Wednesday, April 9, 2014

Interview on Lucid Culture

Just out: an interview about Tonal Refraction at

Formlessness. Really?

Listening to improvisation affords me the occasion to observe my ear at work / play.  Last night I went to hear a pianist who specializes in improvisatory performances of considerable duration.

Unlike other performances I had heard of this same artist, this one began with transparent pitch specificity.  I do not have perfect pitch, but I do respond to the different resonant colors of black vs. white keys and I relate what I hear to my singing voice, so I really do know where I am when pitch is delivered with such clarity.

Once heard, the memory of these sensations is simply there to be referred to, contrasted with, changed -- the process doesn't matter.  What matters is the hunger to return to something recalling that initial grounding.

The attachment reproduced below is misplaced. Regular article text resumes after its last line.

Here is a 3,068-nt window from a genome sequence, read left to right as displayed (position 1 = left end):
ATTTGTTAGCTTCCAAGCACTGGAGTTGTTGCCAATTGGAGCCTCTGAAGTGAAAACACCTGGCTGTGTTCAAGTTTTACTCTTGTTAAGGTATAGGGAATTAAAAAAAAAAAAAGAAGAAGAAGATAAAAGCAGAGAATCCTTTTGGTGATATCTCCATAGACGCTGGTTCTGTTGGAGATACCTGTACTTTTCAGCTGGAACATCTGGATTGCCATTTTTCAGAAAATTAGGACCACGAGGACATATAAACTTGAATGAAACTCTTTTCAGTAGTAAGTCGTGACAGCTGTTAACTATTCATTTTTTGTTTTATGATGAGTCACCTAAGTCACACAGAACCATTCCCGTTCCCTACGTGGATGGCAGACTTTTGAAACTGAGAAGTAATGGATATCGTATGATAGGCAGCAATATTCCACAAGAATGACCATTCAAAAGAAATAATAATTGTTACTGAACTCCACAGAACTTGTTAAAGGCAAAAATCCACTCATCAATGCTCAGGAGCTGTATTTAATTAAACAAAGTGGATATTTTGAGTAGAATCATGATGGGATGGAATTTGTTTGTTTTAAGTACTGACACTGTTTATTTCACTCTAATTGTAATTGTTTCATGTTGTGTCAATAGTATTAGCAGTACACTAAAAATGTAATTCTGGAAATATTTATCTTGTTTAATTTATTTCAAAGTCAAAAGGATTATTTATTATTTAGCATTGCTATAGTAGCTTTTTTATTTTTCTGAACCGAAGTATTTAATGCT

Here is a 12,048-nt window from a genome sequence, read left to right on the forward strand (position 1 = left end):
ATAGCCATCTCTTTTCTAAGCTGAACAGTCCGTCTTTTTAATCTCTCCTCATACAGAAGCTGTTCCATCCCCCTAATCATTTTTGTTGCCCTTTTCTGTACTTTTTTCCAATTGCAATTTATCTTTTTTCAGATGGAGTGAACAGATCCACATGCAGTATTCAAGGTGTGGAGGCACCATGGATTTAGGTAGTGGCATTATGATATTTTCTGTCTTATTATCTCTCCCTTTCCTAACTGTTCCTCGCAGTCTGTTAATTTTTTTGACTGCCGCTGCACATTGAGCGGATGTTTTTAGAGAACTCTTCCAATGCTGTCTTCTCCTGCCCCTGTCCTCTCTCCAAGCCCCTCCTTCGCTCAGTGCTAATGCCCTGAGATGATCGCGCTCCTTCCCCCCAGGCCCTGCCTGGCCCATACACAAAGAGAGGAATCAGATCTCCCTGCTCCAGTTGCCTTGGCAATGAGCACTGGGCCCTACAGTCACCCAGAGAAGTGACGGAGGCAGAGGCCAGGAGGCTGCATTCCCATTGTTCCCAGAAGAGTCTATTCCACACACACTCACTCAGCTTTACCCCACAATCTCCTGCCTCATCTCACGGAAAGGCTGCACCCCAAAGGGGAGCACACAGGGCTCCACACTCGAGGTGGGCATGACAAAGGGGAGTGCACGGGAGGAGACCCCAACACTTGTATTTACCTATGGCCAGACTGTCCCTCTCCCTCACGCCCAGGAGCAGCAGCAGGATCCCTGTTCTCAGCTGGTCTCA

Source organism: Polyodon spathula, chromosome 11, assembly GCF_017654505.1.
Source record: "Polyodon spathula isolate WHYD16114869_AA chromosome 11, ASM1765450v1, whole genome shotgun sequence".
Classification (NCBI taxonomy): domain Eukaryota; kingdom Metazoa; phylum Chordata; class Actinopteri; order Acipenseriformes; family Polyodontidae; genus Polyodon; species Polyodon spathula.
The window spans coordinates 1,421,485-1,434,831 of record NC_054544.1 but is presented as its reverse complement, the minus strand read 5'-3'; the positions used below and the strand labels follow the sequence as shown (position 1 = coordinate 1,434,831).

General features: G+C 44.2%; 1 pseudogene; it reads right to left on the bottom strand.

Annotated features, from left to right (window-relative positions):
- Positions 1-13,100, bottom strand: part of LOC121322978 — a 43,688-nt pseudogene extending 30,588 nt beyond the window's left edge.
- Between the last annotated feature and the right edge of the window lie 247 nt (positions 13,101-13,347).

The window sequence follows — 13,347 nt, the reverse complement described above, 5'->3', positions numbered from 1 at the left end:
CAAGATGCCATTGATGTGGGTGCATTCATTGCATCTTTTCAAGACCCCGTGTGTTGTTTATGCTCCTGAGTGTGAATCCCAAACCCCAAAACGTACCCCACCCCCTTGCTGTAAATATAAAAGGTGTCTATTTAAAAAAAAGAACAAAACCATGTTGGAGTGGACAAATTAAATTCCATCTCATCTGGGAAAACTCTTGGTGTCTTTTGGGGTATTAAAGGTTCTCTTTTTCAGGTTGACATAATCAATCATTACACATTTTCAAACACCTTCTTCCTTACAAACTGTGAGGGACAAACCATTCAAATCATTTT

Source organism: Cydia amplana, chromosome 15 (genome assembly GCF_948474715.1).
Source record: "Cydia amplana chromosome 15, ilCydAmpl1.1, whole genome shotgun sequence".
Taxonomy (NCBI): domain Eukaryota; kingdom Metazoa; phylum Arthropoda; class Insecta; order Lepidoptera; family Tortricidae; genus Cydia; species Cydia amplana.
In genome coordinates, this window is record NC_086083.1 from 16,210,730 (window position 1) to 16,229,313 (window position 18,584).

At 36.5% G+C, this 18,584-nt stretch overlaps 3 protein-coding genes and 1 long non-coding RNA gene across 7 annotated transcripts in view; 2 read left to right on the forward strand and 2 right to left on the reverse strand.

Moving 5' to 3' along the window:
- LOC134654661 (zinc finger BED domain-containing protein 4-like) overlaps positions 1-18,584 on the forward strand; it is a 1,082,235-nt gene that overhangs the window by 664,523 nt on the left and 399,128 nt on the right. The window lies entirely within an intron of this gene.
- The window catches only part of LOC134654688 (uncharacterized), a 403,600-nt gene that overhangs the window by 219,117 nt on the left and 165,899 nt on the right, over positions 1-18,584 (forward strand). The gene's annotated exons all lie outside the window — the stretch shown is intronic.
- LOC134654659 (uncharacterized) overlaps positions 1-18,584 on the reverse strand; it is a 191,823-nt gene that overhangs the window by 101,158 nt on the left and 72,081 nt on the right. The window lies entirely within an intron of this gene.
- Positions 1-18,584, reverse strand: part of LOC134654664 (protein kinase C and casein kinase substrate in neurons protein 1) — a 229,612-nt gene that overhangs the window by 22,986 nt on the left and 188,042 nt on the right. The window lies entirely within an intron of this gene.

In that observation various musical thinkers got it right - Schencker, Zuckerkandl, etc.  -- though in no way does it require or assume formal structure in order to work.  The ear simply wants it and that is quite enough.

I do agree with this performer that we have been over-structured in our awareness of what we hear so that it is harder and harder for us simply to open ourselves to the resonance of Mozart or Haydn or Beethoven composing for the new (i.e., no longer pure in the sense of vocal overtones) sound medium that is the piano.